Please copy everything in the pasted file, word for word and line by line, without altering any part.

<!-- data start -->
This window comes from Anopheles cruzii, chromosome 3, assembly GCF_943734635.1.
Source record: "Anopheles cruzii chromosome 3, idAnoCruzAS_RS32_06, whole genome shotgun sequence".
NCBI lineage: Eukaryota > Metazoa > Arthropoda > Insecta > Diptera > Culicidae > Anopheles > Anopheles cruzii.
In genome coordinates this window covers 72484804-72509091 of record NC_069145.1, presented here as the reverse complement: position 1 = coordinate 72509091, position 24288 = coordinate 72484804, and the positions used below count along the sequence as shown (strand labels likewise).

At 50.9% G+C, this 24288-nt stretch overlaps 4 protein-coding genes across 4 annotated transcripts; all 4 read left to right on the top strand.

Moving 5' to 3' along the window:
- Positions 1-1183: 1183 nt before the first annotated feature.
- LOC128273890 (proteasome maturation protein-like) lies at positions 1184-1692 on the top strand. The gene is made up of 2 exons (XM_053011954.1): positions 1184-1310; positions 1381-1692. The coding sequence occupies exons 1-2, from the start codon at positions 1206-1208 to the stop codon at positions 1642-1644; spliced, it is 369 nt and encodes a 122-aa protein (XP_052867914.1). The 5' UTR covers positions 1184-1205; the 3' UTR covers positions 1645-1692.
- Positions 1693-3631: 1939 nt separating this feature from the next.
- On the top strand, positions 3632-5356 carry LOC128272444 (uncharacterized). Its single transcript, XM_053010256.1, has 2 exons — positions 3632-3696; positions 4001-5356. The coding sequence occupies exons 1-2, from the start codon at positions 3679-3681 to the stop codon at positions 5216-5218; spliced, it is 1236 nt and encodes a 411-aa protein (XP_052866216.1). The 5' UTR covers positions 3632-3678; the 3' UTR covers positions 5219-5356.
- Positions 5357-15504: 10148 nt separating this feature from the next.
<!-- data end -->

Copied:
This window comes from Anopheles cruzii, chromosome 3, assembly GCF_943734635.1.
Source record: "Anopheles cruzii chromosome 3, idAnoCruzAS_RS32_06, whole genome shotgun sequence".
NCBI lineage: Eukaryota > Metazoa > Arthropoda > Insecta > Diptera > Culicidae > Anopheles > Anopheles cruzii.
In genome coordinates this window covers 72484804-72509091 of record NC_069145.1, presented here as the reverse complement: position 1 = coordinate 72509091, position 24288 = coordinate 72484804, and the positions used below count along the sequence as shown (strand labels likewise).

At 50.9% G+C, this 24288-nt stretch overlaps 4 protein-coding genes across 4 annotated transcripts; all 4 read left to right on the top strand.

Moving 5' to 3' along the window:
- Positions 1-1183: 1183 nt before the first annotated feature.
- LOC128273890 (proteasome maturation protein-like) lies at positions 1184-1692 on the top strand. The gene is made up of 2 exons (XM_053011954.1): positions 1184-1310; positions 1381-1692. The coding sequence occupies exons 1-2, from the start codon at positions 1206-1208 to the stop codon at positions 1642-1644; spliced, it is 369 nt and encodes a 122-aa protein (XP_052867914.1). The 5' UTR covers positions 1184-1205; the 3' UTR covers positions 1645-1692.
- Positions 1693-3631: 1939 nt separating this feature from the next.
- On the top strand, positions 3632-5356 carry LOC128272444 (uncharacterized). Its single transcript, XM_053010256.1, has 2 exons — positions 3632-3696; positions 4001-5356. The coding sequence occupies exons 1-2, from the start codon at positions 3679-3681 to the stop codon at positions 5216-5218; spliced, it is 1236 nt and encodes a 411-aa protein (XP_052866216.1). The 5' UTR covers positions 3632-3678; the 3' UTR covers positions 5219-5356.
- Positions 5357-15504: 10148 nt separating this feature from the next.